I knew that there was a large amount to cover for this exam, more than the membership exams. The problem was that as I focused on another topic, I forget what I had already studied previously. At the same time basic science questions could still come out, and I had no time to cover those topics at all. Hell, I only studied a core topic such as diabetes 2 hours before the exams. There was just no time.
But I knew that when it comes to these exams, there is just no shortcuts, as you don't internalize the knowledge without being mindful (woah my language!) of the topics you study. So I made a gamble to go deep whenever possible and if a topic comes out where I didn't read them at all, then it's just tough luck.
With the SAQ's, the question on the sedation spectrum was a topic that you do day in and out, but I never really "focused" and made notes on, but did do some deep reading on a long time ago; I don't think I did well on that simple topic (which makes it disappointing). The only topic that I really read up and made notes on was smoking. I presented on pre-eclampsia once, but that was like a year ago and never touched on it again. I specifically read up on opioid induced hyperalgesia and tolerance. I listened to a podcast on intra-aortic balloon pumps right before the paper (lucky me, I never read on the topic). Otherwise, I only superficially read on the other topics, once upon a time.
The SBA's were generally similar in difficulty. The theme was the same; only a bit of what I studied came out. I had notes on diabetes management, sepsis, and eye ops only (I never re-read the latter 2 topics)! I had read (once upon a time) on the SVT algorithm, cancer pain management, phrenic nerve block post BP blocks, robotic surgery, sedation spectrum, cyanotic heart disease goals, management of hypoxia on vent (daily management), sympathetic hyperreflexia, sci (incomplete notes), the DAS Extubation algorithm, peripheral nerve injuries (I think it was the median nerve). I had to just guess the answers for the rest. I just relied on my instinct of daily management for the question on daycare surgery. I read up on poisoning the night before the exams, but I was too drained by then; I could barely remember anything.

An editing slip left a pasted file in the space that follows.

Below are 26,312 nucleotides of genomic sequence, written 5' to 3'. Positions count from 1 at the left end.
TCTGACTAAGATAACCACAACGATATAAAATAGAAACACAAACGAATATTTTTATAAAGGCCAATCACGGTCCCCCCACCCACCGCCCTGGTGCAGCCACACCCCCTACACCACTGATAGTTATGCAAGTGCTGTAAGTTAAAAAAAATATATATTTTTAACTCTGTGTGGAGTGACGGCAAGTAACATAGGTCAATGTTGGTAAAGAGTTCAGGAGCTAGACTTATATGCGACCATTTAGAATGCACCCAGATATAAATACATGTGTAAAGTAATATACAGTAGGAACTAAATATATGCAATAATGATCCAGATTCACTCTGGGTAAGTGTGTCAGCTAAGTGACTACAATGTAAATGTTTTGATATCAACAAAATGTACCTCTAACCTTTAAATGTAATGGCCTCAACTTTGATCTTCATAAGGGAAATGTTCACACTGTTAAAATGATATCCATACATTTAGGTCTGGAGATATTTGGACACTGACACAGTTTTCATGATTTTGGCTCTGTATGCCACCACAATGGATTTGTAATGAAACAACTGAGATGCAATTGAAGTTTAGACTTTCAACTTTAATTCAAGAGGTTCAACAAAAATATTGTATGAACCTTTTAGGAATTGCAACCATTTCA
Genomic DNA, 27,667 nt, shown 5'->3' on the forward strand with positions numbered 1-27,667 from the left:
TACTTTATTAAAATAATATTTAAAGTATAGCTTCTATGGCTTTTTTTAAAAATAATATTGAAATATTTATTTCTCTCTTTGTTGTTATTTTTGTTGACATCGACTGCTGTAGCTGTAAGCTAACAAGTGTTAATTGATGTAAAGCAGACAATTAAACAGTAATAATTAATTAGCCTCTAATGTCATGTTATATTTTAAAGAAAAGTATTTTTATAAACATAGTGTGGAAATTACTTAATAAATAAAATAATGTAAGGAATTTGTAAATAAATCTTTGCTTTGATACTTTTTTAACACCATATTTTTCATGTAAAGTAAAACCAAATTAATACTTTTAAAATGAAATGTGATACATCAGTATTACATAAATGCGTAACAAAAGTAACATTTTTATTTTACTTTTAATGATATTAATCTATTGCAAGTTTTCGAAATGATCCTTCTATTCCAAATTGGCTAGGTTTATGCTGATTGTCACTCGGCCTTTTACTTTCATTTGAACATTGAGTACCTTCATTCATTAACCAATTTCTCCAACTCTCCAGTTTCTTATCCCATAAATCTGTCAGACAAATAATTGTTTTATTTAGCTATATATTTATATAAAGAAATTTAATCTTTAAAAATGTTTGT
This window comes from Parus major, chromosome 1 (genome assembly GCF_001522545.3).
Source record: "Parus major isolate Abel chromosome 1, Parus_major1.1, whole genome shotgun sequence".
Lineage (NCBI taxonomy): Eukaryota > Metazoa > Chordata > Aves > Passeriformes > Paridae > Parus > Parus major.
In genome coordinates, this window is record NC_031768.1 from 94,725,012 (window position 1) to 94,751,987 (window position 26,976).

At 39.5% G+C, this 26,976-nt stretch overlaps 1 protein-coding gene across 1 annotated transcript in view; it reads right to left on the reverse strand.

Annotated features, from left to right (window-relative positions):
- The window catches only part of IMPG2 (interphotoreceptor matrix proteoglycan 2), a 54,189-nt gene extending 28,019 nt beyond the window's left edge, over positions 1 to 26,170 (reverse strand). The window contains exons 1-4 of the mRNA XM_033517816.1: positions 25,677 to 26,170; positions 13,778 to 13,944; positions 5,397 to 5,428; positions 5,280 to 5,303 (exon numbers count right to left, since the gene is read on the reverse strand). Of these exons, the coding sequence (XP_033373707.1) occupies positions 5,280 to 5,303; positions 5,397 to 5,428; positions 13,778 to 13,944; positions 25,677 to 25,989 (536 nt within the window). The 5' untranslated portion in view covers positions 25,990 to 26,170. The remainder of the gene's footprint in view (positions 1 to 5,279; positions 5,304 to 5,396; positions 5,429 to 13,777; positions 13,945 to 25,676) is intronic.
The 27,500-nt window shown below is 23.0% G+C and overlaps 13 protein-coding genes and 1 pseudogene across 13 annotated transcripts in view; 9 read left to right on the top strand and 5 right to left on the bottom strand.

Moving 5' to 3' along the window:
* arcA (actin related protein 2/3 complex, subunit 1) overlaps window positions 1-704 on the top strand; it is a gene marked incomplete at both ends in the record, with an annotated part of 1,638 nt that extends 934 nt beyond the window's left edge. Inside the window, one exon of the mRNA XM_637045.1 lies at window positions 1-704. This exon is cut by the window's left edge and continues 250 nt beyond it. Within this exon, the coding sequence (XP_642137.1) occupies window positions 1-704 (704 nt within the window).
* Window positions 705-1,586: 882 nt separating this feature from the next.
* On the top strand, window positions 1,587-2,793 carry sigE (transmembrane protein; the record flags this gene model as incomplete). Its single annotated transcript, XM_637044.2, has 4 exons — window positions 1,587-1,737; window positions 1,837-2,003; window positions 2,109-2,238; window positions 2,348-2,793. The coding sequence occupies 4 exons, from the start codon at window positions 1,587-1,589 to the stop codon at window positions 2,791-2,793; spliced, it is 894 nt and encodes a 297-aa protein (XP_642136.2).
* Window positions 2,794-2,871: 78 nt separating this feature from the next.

The true/false MCQ's were disappointing. I left the SAQ's early as the gap between that and the MCQ exam was just 10 minutes, and that would not be enough for me to recover. Even after snacking, I was still starving for the last paper and I just couldn't focus. There were a couple of questions where I gave a different answer than what I intended to; I'm not sure if I corrected all of them. I felt confident in answering only one question: massive transfusions. The other questions were all topics that I've read once before (or had ancient notes), but I could not completely recall the knowledge. I never covered the topics of loop recorders, changes after a heart and long transplant, diathermy. But since I could barely very poorly recall any knowledge about the other topics, there was probably no difference in the performance answering the questions that I didn't cover at all. Very disappointing.
Knowing that I had covered only so little of the topics that came up, and could only recall so little anyway, I'd be very surprised if I passed. If I passed, then good. If not, that'll just add up to the RM 40,000 that has been spent so far furthering myself. I will ban my children from this path of self-destruction. Being a quack is better to become healthier wealthier and wiser.
After the exams, I was literally starving and tired. Ate a meal, and then went to sleep. I could only wake up after more than 12 hours later.